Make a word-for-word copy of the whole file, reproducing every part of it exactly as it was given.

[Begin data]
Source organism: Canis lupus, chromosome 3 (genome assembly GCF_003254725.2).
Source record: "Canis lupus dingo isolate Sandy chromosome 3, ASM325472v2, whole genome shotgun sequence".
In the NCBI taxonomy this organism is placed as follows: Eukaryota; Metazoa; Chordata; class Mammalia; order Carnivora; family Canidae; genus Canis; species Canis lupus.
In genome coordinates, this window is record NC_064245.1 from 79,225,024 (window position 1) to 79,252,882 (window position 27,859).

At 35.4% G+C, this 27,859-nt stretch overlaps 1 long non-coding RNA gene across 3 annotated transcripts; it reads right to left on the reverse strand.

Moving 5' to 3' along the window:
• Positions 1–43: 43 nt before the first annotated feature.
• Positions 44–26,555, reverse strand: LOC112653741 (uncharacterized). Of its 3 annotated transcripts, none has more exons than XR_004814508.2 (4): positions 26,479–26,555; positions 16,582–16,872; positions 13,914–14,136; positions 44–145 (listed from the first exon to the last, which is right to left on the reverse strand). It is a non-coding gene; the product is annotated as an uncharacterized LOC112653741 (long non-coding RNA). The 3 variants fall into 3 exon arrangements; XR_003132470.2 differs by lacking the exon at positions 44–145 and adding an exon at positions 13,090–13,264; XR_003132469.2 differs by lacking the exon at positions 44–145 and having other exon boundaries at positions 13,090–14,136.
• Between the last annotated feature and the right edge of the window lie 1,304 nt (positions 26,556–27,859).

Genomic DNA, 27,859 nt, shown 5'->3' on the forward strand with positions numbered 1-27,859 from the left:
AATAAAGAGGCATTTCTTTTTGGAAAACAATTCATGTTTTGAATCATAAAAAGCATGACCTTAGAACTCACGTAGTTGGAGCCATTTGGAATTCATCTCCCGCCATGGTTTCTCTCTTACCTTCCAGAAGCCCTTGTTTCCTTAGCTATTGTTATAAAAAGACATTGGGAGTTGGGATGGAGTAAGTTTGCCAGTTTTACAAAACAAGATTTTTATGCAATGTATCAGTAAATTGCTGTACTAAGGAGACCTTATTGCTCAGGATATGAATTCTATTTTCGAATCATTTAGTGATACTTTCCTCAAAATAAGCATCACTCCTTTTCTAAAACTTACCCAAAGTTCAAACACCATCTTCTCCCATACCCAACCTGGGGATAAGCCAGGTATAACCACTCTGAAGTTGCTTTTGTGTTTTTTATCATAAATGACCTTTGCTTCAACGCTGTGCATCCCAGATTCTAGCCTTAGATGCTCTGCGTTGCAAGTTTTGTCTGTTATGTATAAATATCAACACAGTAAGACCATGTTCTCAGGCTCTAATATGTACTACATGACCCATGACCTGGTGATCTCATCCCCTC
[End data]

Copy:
Source organism: Canis lupus, chromosome 3 (genome assembly GCF_003254725.2).
Source record: "Canis lupus dingo isolate Sandy chromosome 3, ASM325472v2, whole genome shotgun sequence".
In the NCBI taxonomy this organism is placed as follows: Eukaryota; Metazoa; Chordata; class Mammalia; order Carnivora; family Canidae; genus Canis; species Canis lupus.
In genome coordinates, this window is record NC_064245.1 from 79,225,024 (window position 1) to 79,252,882 (window position 27,859).

At 35.4% G+C, this 27,859-nt stretch overlaps 1 long non-coding RNA gene across 3 annotated transcripts; it reads right to left on the reverse strand.

Moving 5' to 3' along the window:
• Positions 1–43: 43 nt before the first annotated feature.
• Positions 44–26,555, reverse strand: LOC112653741 (uncharacterized). Of its 3 annotated transcripts, none has more exons than XR_004814508.2 (4): positions 26,479–26,555; positions 16,582–16,872; positions 13,914–14,136; positions 44–145 (listed from the first exon to the last, which is right to left on the reverse strand). It is a non-coding gene; the product is annotated as an uncharacterized LOC112653741 (long non-coding RNA). The 3 variants fall into 3 exon arrangements; XR_003132470.2 differs by lacking the exon at positions 44–145 and adding an exon at positions 13,090–13,264; XR_003132469.2 differs by lacking the exon at positions 44–145 and having other exon boundaries at positions 13,090–14,136.
• Between the last annotated feature and the right edge of the window lie 1,304 nt (positions 26,556–27,859).

Genomic DNA, 27,859 nt, shown 5'->3' on the forward strand with positions numbered 1-27,859 from the left:
AATAAAGAGGCATTTCTTTTTGGAAAACAATTCATGTTTTGAATCATAAAAAGCATGACCTTAGAACTCACGTAGTTGGAGCCATTTGGAATTCATCTCCCGCCATGGTTTCTCTCTTACCTTCCAGAAGCCCTTGTTTCCTTAGCTATTGTTATAAAAAGACATTGGGAGTTGGGATGGAGTAAGTTTGCCAGTTTTACAAAACAAGATTTTTATGCAATGTATCAGTAAATTGCTGTACTAAGGAGACCTTATTGCTCAGGATATGAATTCTATTTTCGAATCATTTAGTGATACTTTCCTCAAAATAAGCATCACTCCTTTTCTAAAACTTACCCAAAGTTCAAACACCATCTTCTCCCATACCCAACCTGGGGATAAGCCAGGTATAACCACTCTGAAGTTGCTTTTGTGTTTTTTATCATAAATGACCTTTGCTTCAACGCTGTGCATCCCAGATTCTAGCCTTAGATGCTCTGCGTTGCAAGTTTTGTCTGTTATGTATAAATATCAACACAGTAAGACCATGTTCTCAGGCTCTAATATGTACTACATGACCCATGACCTGGTGATCTCATCCCCTC